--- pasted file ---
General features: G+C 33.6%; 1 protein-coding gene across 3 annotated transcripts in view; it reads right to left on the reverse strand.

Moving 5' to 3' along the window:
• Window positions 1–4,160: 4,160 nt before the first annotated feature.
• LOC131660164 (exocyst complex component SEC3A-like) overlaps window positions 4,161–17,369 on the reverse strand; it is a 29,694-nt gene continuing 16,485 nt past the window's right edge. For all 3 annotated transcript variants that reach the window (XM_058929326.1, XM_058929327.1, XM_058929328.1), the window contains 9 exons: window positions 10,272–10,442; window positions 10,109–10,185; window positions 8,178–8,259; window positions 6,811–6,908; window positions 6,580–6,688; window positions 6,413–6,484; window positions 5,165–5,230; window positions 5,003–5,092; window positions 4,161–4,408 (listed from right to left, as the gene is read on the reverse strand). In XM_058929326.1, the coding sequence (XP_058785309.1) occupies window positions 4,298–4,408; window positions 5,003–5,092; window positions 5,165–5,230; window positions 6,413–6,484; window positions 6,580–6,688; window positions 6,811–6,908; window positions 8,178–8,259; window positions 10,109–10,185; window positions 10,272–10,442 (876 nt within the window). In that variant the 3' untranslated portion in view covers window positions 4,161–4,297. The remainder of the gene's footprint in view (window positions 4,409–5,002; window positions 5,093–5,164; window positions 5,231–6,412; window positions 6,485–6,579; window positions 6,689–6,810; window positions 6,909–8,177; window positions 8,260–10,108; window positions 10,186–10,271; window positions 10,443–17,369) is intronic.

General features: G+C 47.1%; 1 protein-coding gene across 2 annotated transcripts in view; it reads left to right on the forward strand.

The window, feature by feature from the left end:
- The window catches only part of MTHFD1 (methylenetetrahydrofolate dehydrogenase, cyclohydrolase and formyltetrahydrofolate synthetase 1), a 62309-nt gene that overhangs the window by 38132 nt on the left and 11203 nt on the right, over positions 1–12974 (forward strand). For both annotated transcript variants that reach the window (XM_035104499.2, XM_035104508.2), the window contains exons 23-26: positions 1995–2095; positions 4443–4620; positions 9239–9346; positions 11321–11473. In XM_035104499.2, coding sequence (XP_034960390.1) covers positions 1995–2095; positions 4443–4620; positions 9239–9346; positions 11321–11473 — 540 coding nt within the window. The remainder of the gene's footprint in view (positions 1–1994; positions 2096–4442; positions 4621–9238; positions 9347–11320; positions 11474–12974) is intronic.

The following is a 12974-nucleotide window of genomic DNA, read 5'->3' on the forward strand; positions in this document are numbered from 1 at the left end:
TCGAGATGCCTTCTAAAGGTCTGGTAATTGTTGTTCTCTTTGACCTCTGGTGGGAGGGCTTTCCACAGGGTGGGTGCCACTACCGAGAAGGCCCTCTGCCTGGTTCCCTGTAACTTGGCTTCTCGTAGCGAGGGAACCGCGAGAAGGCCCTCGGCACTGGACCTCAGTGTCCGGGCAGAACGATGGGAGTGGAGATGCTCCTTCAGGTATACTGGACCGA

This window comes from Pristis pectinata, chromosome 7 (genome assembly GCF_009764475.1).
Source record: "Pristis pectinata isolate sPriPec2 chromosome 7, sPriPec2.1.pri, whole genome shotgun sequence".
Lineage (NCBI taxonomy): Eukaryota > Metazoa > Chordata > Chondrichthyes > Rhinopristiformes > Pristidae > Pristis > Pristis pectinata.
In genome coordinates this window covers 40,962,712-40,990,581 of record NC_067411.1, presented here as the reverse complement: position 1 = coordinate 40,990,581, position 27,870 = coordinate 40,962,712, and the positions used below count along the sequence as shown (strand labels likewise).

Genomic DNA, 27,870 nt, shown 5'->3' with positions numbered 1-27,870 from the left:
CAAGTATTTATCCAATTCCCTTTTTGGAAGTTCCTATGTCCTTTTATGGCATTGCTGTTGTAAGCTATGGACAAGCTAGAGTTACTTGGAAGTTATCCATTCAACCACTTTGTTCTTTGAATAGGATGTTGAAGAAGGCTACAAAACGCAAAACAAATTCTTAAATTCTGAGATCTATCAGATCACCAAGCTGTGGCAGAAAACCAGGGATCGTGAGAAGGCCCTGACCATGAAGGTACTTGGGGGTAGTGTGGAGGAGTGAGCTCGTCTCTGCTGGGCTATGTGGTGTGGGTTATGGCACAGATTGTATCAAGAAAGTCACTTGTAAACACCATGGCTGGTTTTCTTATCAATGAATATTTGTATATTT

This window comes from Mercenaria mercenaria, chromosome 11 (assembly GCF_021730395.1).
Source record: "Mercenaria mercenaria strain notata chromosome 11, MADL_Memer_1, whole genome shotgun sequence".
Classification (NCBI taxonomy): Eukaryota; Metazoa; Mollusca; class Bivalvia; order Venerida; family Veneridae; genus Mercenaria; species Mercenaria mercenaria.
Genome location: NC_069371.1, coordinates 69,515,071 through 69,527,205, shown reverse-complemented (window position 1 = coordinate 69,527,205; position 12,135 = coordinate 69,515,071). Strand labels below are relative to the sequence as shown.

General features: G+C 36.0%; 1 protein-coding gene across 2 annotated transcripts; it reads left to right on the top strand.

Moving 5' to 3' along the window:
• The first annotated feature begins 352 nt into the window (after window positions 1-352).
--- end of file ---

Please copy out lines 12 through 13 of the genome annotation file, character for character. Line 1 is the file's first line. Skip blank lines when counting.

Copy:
Lineage (NCBI taxonomy): Eukaryota > Metazoa > Chordata > Chondrichthyes > Rhinopristiformes > Pristidae > Pristis > Pristis pectinata.
In genome coordinates this window covers 40,962,712-40,990,581 of record NC_067411.1, presented here as the reverse complement: position 1 = coordinate 40,990,581, position 27,870 = coordinate 40,962,712, and the positions used below count along the sequence as shown (strand labels likewise).